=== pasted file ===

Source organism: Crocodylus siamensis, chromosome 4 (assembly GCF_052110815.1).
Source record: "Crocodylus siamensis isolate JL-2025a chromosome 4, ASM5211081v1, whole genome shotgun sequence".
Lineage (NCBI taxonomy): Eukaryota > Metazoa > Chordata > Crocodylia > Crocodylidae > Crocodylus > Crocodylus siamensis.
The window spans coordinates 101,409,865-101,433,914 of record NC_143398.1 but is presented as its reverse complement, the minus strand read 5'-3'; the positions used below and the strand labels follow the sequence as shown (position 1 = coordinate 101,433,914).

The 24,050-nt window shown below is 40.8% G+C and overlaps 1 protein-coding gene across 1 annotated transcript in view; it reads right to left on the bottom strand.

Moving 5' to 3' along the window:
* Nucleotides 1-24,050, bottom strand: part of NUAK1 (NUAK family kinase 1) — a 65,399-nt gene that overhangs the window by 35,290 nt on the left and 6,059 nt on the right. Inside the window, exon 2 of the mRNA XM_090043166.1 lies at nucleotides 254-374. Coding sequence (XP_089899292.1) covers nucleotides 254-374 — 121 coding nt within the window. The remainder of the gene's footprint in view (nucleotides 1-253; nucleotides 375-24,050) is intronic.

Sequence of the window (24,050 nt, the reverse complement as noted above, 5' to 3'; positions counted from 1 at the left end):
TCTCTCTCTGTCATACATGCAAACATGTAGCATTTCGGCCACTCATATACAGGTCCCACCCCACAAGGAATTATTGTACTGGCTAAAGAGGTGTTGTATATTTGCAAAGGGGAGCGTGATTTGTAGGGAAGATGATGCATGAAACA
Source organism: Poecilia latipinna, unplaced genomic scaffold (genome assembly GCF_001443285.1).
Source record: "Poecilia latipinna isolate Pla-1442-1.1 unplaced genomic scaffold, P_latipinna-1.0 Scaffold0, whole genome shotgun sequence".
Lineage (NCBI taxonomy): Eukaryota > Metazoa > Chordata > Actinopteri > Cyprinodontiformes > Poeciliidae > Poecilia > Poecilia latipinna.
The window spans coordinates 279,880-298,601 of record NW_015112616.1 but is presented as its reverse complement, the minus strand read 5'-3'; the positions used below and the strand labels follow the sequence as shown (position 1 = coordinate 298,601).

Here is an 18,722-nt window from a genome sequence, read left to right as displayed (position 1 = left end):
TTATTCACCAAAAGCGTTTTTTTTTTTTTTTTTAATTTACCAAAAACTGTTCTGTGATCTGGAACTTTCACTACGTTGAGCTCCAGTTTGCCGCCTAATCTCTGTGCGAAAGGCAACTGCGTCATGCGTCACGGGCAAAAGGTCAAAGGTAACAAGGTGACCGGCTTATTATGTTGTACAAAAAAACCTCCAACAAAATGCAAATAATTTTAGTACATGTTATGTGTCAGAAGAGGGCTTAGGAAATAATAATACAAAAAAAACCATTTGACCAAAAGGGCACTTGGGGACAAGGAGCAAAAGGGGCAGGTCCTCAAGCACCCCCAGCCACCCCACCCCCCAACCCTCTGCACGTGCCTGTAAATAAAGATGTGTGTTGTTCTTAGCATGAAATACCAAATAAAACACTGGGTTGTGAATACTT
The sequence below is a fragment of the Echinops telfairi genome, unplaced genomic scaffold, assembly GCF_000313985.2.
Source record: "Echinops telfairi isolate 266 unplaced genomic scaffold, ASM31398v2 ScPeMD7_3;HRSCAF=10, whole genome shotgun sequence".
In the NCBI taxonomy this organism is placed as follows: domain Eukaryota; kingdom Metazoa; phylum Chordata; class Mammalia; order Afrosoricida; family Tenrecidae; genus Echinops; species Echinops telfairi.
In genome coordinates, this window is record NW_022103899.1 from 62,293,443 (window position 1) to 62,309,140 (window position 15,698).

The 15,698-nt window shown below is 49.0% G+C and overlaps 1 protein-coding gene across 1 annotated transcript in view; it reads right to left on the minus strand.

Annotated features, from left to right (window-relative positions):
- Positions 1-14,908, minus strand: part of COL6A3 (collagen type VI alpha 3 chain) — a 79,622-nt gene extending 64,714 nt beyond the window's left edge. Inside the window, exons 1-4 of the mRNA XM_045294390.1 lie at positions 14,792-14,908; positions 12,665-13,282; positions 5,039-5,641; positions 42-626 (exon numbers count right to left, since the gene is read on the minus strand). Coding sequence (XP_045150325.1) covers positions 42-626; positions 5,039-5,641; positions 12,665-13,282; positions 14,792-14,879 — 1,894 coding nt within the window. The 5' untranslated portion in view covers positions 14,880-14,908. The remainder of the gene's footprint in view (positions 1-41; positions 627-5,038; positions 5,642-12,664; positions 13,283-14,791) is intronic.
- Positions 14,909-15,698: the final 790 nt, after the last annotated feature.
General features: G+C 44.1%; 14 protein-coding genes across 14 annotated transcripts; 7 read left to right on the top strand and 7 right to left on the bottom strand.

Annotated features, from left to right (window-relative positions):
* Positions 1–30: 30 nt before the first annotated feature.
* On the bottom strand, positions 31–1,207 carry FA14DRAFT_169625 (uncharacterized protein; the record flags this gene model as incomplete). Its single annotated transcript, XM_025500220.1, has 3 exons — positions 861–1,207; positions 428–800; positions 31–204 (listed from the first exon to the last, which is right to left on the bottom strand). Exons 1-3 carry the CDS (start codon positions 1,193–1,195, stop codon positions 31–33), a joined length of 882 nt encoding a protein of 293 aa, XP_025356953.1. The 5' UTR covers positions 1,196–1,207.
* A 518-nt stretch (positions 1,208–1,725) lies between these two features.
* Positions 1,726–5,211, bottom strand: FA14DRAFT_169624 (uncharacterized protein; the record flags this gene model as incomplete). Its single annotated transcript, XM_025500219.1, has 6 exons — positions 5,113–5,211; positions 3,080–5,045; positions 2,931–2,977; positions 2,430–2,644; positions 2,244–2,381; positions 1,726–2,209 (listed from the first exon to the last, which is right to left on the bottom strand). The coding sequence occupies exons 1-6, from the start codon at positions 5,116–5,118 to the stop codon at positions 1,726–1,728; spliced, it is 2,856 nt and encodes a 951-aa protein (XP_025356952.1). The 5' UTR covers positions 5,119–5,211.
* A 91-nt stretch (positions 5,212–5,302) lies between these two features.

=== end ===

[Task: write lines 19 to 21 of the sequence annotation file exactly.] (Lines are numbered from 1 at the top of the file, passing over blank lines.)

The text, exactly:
In genome coordinates, this window is record NW_022103899.1 from 62,293,443 (window position 1) to 62,309,140 (window position 15,698).

The 15,698-nt window shown below is 49.0% G+C and overlaps 1 protein-coding gene across 1 annotated transcript in view; it reads right to left on the minus strand.

Annotated features, from left to right (window-relative positions):